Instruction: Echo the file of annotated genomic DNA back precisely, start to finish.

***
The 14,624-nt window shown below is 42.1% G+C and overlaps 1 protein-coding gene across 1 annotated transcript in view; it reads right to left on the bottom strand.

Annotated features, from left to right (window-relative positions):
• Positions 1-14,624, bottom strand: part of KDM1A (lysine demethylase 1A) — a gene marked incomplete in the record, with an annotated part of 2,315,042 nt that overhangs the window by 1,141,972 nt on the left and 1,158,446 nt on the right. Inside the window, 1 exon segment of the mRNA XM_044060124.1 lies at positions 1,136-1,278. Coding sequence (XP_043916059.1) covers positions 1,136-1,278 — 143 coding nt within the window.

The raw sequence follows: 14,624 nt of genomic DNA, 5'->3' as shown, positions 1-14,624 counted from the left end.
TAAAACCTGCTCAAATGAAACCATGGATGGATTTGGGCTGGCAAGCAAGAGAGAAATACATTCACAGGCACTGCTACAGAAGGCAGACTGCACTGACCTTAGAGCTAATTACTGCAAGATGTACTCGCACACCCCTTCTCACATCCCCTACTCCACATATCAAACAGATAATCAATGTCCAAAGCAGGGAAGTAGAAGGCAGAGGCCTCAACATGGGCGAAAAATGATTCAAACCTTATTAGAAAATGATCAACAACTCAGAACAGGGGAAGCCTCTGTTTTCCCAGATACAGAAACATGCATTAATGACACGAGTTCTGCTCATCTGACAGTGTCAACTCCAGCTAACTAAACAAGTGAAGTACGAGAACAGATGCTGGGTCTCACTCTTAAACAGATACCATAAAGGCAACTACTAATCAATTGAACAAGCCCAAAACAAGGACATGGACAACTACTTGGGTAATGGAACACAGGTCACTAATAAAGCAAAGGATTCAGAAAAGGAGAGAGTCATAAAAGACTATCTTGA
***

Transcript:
The 14,624-nt window shown below is 42.1% G+C and overlaps 1 protein-coding gene across 1 annotated transcript in view; it reads right to left on the bottom strand.

Annotated features, from left to right (window-relative positions):
• Positions 1-14,624, bottom strand: part of KDM1A (lysine demethylase 1A) — a gene marked incomplete in the record, with an annotated part of 2,315,042 nt that overhangs the window by 1,141,972 nt on the left and 1,158,446 nt on the right. Inside the window, 1 exon segment of the mRNA XM_044060124.1 lies at positions 1,136-1,278. Coding sequence (XP_043916059.1) covers positions 1,136-1,278 — 143 coding nt within the window.

The raw sequence follows: 14,624 nt of genomic DNA, 5'->3' as shown, positions 1-14,624 counted from the left end.
TAAAACCTGCTCAAATGAAACCATGGATGGATTTGGGCTGGCAAGCAAGAGAGAAATACATTCACAGGCACTGCTACAGAAGGCAGACTGCACTGACCTTAGAGCTAATTACTGCAAGATGTACTCGCACACCCCTTCTCACATCCCCTACTCCACATATCAAACAGATAATCAATGTCCAAAGCAGGGAAGTAGAAGGCAGAGGCCTCAACATGGGCGAAAAATGATTCAAACCTTATTAGAAAATGATCAACAACTCAGAACAGGGGAAGCCTCTGTTTTCCCAGATACAGAAACATGCATTAATGACACGAGTTCTGCTCATCTGACAGTGTCAACTCCAGCTAACTAAACAAGTGAAGTACGAGAACAGATGCTGGGTCTCACTCTTAAACAGATACCATAAAGGCAACTACTAATCAATTGAACAAGCCCAAAACAAGGACATGGACAACTACTTGGGTAATGGAACACAGGTCACTAATAAAGCAAAGGATTCAGAAAAGGAGAGAGTCATAAAAGACTATCTTGA